Hands-On Review:Alesis MultiMix FireWire Mixers
Mixers made for studio and stage
By Oscar Sommers
You're in a band. You want to play out and record. You're willing to throw your time and money behind your music, but both are in short supply. Breathe easy, intrepid musician, the new MultiMix FireWire mixers are here to help you balance it all. While they can't help with your lack of time, they can be the center of a live and computer recording setup without burning up the available balance on your credit card. Each MultiMix FireWire mixer provides high-quality analog mixing and computer recording via an integrated FireWire interface.
The MultiMix line from Alesis has only been around for a few years, but in that time Alesis has taken it from the analog to the digital age at warp speed. When the line debuted, the small-format MultiMix FX mixers provided all the mixing basics plus high-quality 28-bit digital effects at a very reasonable price. With the addition of the USB models, Alesis gave them a stereo mix USB output. Now Alesis has introduced three FireWire models: the MultiMix 16 FireWire, MultiMix 12 FireWire, and the MultiMix 8 FireWire. These may be the perfect mixers for a band. You get an analog mixer and all its benefits to use for practices and live shows; then when you want to record, it's a simple one-cable computer connection to start tracking.
All the right moves
I received a MultiMix 16 FireWire to check out for this review. I like how Alesis didn't try to reinvent the wheel on the analog side of things. They simply used the proven MultiMix circuitry which incorporates key components adapted from high-end Alesis mixers and studio gear. While the MultiMixes are definitely compact, they also have plenty of features, such as XLR and 1/4" inputs on most of the channels; phantom power; and an aux bus, a post bus, PFL/solo buttons, mute/monitor buttons, and smooth faders on each channel. Separate 1/4" balanced main, monitor, and control room outs plus a headphone out give you all the output options you'll need. And Alesis packaged it all in an industrial-strength metal chassis.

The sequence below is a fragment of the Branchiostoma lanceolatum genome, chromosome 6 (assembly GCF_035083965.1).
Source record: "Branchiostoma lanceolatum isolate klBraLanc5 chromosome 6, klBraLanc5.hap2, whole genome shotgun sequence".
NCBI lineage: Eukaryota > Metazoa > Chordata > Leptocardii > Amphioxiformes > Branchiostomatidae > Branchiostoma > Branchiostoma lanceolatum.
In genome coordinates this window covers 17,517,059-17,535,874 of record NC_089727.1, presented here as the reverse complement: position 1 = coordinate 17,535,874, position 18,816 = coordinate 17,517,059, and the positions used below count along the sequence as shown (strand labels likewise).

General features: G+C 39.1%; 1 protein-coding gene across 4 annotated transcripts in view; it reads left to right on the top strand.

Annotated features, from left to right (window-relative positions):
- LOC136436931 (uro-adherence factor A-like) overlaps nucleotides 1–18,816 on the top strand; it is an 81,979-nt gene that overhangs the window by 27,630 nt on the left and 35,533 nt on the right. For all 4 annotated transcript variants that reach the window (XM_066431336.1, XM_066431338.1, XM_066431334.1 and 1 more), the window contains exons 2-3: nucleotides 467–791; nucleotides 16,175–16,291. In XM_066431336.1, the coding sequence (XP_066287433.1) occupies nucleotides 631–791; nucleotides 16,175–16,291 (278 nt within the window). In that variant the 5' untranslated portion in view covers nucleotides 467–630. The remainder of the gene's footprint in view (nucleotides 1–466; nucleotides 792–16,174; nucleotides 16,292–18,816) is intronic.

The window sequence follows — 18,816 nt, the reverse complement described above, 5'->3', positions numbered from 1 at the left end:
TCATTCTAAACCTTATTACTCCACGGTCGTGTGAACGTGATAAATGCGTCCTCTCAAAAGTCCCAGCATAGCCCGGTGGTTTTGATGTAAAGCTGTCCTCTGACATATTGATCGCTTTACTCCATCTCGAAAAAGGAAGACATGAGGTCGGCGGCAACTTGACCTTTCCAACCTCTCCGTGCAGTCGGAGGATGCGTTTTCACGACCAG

On the analog side, I was definitely surprised by how good the MultiMix 16 FireWire sounded. I connected a Shure KSM44 to the first channel and was impressed with the clean, clear, and unhyped frequency response. There was also plenty of smooth gain from the preamp. The three-band EQ offers judicious cut/boost in the lows and highs with a sweet-sounding bandpass/reject mid control that I liked. Mixing in effects using the Post bus was very satisfying, as it added no discernible noise and the effects delivered everything from subtle shading to vivid colors. The 28-bit effects section offers 100 presets with ten selections of gorgeous hall, room, plate, and chamber reverbs as well as ten presets each of chorus, flange, and delay. The last 30 are vocal harmony effects and multi-effect combinations.
I was really excited to test out the computer recording performance of the MultiMix 16 FireWire. Like the other two MultiMix FireWire models, it allows you to send each channel - plus the stereo mix - to your computer for recording with two channels returned for monitoring. Even better, all the processing you apply to the signal from the preamps to the outputs is recorded as well. The idea of combining quality analog processing with flexible, pristine digital recording in one unit really intrigued me.
Installation of the drivers was easy, with the Alesis website providing a fresh, up-to-the-minute download. I easily installed the drivers and the copy of Cubase LE that ships with the MultiMixes and opened Cubase. After I imported a drum track I had built in LinPlug's RMIV virtual drum machine, I laid down some guitar and vocals tracks. I loved the power that having a full analog mixer as my computer interface gave me. Instead of trying to develop the sound I wanted with my mouse on a computer screen, I was able to get it right the first time with the MultiMix. It made using several different mic setups a cinch too. Instead of having to plug and unplug various microphones as I did with my old two-channel USB interface, now I could set up a variety of mics and simply pick up the one I wanted when I needed it. It seems to me that for live recording - say of a band in its rehearsal space or at a gig - the MultiMix 16 would really kill.
Alesis has a hit on their hands with the MultiMix FireWire models. As analog mixers they provide all the features you need to run a band rehearsal or a club gig. As FireWire interfaces they successfully pull together the analog and digital worlds to give you the quality and flexibility you need for great recordings, live or in your home studio. Their dual functionality and level of quality far exceed their prices. The MultiMix FireWire mixers are a tremendous value and a real asset for any musician.